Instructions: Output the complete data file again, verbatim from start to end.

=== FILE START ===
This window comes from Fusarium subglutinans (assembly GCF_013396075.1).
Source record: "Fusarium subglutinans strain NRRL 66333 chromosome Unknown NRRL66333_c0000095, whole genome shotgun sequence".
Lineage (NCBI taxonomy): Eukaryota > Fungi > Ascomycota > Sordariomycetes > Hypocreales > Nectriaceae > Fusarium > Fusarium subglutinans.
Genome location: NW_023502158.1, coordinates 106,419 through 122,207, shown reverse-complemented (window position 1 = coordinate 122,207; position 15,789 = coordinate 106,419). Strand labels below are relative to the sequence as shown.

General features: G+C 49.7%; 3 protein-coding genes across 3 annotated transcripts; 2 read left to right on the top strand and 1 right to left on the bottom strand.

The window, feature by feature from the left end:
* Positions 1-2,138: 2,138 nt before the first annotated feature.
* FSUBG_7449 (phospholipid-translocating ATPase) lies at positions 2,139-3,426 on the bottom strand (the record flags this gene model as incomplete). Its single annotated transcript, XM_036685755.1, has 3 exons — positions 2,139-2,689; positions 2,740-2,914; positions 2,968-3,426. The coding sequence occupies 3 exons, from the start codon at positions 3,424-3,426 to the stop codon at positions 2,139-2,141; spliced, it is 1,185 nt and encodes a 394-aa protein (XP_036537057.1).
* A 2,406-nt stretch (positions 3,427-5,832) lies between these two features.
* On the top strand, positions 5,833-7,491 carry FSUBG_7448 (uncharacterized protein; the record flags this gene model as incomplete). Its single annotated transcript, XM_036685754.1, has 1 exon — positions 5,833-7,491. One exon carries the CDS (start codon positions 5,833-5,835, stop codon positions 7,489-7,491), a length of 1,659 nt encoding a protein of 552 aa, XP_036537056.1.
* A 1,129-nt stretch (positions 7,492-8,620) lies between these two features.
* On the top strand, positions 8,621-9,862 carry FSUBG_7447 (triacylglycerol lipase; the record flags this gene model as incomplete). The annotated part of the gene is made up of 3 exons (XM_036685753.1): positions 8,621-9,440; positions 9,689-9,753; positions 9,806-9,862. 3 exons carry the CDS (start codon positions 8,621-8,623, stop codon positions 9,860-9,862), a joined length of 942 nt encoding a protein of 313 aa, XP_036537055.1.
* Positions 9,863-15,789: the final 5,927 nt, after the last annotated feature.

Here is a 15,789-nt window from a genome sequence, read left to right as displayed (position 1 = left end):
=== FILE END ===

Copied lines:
This window comes from Fusarium subglutinans (assembly GCF_013396075.1).
Source record: "Fusarium subglutinans strain NRRL 66333 chromosome Unknown NRRL66333_c0000095, whole genome shotgun sequence".
Lineage (NCBI taxonomy): Eukaryota > Fungi > Ascomycota > Sordariomycetes > Hypocreales > Nectriaceae > Fusarium > Fusarium subglutinans.
Genome location: NW_023502158.1, coordinates 106,419 through 122,207, shown reverse-complemented (window position 1 = coordinate 122,207; position 15,789 = coordinate 106,419). Strand labels below are relative to the sequence as shown.

General features: G+C 49.7%; 3 protein-coding genes across 3 annotated transcripts; 2 read left to right on the top strand and 1 right to left on the bottom strand.

The window, feature by feature from the left end:
* Positions 1-2,138: 2,138 nt before the first annotated feature.
* FSUBG_7449 (phospholipid-translocating ATPase) lies at positions 2,139-3,426 on the bottom strand (the record flags this gene model as incomplete). Its single annotated transcript, XM_036685755.1, has 3 exons — positions 2,139-2,689; positions 2,740-2,914; positions 2,968-3,426. The coding sequence occupies 3 exons, from the start codon at positions 3,424-3,426 to the stop codon at positions 2,139-2,141; spliced, it is 1,185 nt and encodes a 394-aa protein (XP_036537057.1).
* A 2,406-nt stretch (positions 3,427-5,832) lies between these two features.
* On the top strand, positions 5,833-7,491 carry FSUBG_7448 (uncharacterized protein; the record flags this gene model as incomplete). Its single annotated transcript, XM_036685754.1, has 1 exon — positions 5,833-7,491. One exon carries the CDS (start codon positions 5,833-5,835, stop codon positions 7,489-7,491), a length of 1,659 nt encoding a protein of 552 aa, XP_036537056.1.
* A 1,129-nt stretch (positions 7,492-8,620) lies between these two features.
* On the top strand, positions 8,621-9,862 carry FSUBG_7447 (triacylglycerol lipase; the record flags this gene model as incomplete). The annotated part of the gene is made up of 3 exons (XM_036685753.1): positions 8,621-9,440; positions 9,689-9,753; positions 9,806-9,862. 3 exons carry the CDS (start codon positions 8,621-8,623, stop codon positions 9,860-9,862), a joined length of 942 nt encoding a protein of 313 aa, XP_036537055.1.
* Positions 9,863-15,789: the final 5,927 nt, after the last annotated feature.

Here is a 15,789-nt window from a genome sequence, read left to right as displayed (position 1 = left end):